In the meeting room between officers cabins aboard the Brass Griffin, the static from the opti-telegraphic was nearly deafening. Captain Hunter paced like a caged tiger while Tonks worked feverishly over the non-functional device. The pilot turned the ‘S’-crank to recharge the batteries, as if that might alleviate the problem. He tapped one of the small brass-trimmed, black wooden typewriter keys on the device’s face.
“O’Fallon? Can ya hear me?” Tonks asked, growing concern in his voice. “O’Fallon?”
When Tonks spoke, Hunter paused in his walk and glared furiously at the eight inch long brass box. Almost as if he was angry that the device dared malfunction when he had spoken with his crew. The box ignored his anger and resumed its burst of static as Tonks released the key.
Tonks sighed in frustration. “Why does this thing always go out when I’m usin’ it?” he muttered under his breath in exasperation.
Oblivious, Hunter resumed his path across the room. “I should have gone with them.”
The pilot looked up. He had not known Hunter as long as some of the others, since he had only joined the crew four years ago upon retiring from Britain’s Home Office. However, Tonks knew Hunter shared a lengthy past with Krumer, Thorias, and O’Fallon. Scuttlebutt had it that they had followed Hunter from the Royal Navy over some mishap Hunter had been involved in. So far, he had not felt brave enough to ask. One does not pry unwanted into one’s own captain’s past. Tonks shook his head slightly.
“Cap’n, if ya had, then we’d be missin’ a captain along with a first mate and a quartermaster.” Tonks said it carefully, so as to not rouse the captain’s ire. “Ye set that policy down that in a bad scrape, the captain, first mate and quartermaster shouldna’ all be gone from the Griffin at the same time.”
“I remember.” Hunter said with a very long, drawn out sigh. He stopped his walk and rubbed his eyes a moment in frustration. “So. What are our options, Mr Wilkerson? Is it broken? Can it be fixed?”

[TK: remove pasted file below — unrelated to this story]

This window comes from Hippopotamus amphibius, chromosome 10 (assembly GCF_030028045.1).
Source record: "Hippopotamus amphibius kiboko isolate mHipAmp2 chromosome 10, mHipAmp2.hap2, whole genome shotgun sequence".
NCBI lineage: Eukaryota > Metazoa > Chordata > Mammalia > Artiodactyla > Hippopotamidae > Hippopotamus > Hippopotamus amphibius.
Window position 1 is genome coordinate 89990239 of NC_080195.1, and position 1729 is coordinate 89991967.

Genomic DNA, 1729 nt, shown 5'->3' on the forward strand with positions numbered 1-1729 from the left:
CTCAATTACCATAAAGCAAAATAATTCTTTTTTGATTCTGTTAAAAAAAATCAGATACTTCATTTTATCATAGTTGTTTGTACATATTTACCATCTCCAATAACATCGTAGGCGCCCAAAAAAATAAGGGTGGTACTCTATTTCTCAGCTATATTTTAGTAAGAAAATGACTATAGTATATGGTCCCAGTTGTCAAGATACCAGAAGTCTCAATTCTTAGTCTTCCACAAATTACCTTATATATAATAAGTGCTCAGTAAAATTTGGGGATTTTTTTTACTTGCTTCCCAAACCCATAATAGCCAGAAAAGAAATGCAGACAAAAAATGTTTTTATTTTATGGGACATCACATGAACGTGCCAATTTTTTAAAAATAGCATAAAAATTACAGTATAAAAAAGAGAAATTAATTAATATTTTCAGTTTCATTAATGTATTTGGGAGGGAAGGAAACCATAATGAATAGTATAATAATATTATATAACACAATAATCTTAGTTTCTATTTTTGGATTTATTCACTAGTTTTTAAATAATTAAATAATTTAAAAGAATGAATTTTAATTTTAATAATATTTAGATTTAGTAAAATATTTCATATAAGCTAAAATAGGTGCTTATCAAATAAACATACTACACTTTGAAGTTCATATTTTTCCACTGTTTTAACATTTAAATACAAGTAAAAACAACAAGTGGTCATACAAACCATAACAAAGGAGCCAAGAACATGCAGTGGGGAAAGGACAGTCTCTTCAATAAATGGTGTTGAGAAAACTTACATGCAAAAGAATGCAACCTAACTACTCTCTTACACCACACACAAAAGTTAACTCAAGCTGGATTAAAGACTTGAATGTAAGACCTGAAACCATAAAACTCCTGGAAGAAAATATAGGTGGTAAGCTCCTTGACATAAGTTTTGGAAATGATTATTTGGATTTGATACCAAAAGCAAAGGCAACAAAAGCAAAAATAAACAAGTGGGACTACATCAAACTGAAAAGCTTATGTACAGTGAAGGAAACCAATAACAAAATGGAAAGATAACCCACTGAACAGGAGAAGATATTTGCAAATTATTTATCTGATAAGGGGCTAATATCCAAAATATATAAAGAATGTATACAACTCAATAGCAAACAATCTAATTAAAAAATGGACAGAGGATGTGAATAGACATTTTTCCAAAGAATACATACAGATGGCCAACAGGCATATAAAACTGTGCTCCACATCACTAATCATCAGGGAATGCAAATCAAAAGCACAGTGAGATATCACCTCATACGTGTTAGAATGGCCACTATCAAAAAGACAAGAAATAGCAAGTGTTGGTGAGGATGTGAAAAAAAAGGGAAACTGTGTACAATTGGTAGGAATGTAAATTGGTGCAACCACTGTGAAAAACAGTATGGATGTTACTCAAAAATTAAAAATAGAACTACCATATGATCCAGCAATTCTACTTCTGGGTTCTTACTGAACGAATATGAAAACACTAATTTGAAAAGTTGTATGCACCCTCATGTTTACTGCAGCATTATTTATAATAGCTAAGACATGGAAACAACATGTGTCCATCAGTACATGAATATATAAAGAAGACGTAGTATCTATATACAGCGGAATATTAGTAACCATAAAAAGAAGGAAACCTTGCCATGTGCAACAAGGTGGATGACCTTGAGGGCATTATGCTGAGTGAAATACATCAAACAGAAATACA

Tonks looked from the captain to the stubborn device on the table. “Near as I can know, Cap’n, the opti’s not broken. Somethin’ cut across our chat and is keepin’ us cut off.” He saw the next question all over Hunter’s expression. Tonks raised a hand while he answered it. “I know, ‘how do we break through’? Whatever’s doin’ it has a load a power behind it. We’d need ta boost our own signal, or find a place where this interference isn’t goin’ ta bother us.”
Hunter thought it over a half-second then nodded, satisfied. “Good enough. Let me know when you’ve determined which direction serves us best.”
Tonks watched the captain leave the room quickly, with the weight of the situation obviously resting on his mind. The pilot exhaled slowly while his thoughts churned over both suggestions he had given. Suddenly, the opti-telegraphic chimed in response to a new signal. Tonks looked at the small set of numbers that flipped into place above the typewriter keys, and frowned.
“That’s not O’Fallon’s opti.” Tonks commented aloud upon seeing a strange number display on the opti-telegraphic. He searched his memory. Each opti-telegraphic contained a code-wheel sealed inside. No two were alike, any attempt to extract one usually destroyed it, and the complexity of the precise measurements of the forty-two code-wheel gears inside made duplicating just one a daunting, if not improbable, task. Counterfeit wheels were rare but did appear from time to time.
The pilot leaned over the machine curiously. “Never seen that code a’fore. And whoever ya are, just how did we pick up what yer sendin’ and not O’Fallon?” He tapped the ‘receive’ key to listen, and raised his eyebrows in surprise when he heard a fast spoken, harsh language that he could not begin to describe, let alone mimic. All he knew was that it definitely was not the Queen’s English.
He typed at the small keys, giving the command to display the rough longitude and latitude of the signal’s origin. The results with an opti-telegraphic were never precise, but were usually within a degree or two for nearby signals. The numbers flipped again, then stopped.
Surprised, Tonks sat back in the chair. “That’s the High Fens. How’d something several miles down in a marsh, with a storm over it, get through when the others can’t?”
Out on deck, the wind had picked up from before. The storm that had harassed the marshland below had begun to slowly rise toward the relay station and the Brass Griffin. All around, the crew began to secure loose items and prepare the ship to weather a storm.
Hunter walked quietly along the deck and watched the crew. Satisfied with their work, he looked out over the dock and then at the wrecked ship across from them, turning a few thoughts over in his mind. The captain quietly turned back towards his own crew and the Griffin, his eyes settled on young William Falke, busy checking the port side mooring lines.
“Mr Falke!” Hunter called out over the din of activity.
William straightened up immediately and brushed aside a tangle of brown hair from his green eyes. “Cap’n?” He replied, wiping sweaty hands on his brown vest and trousers as he hurried over.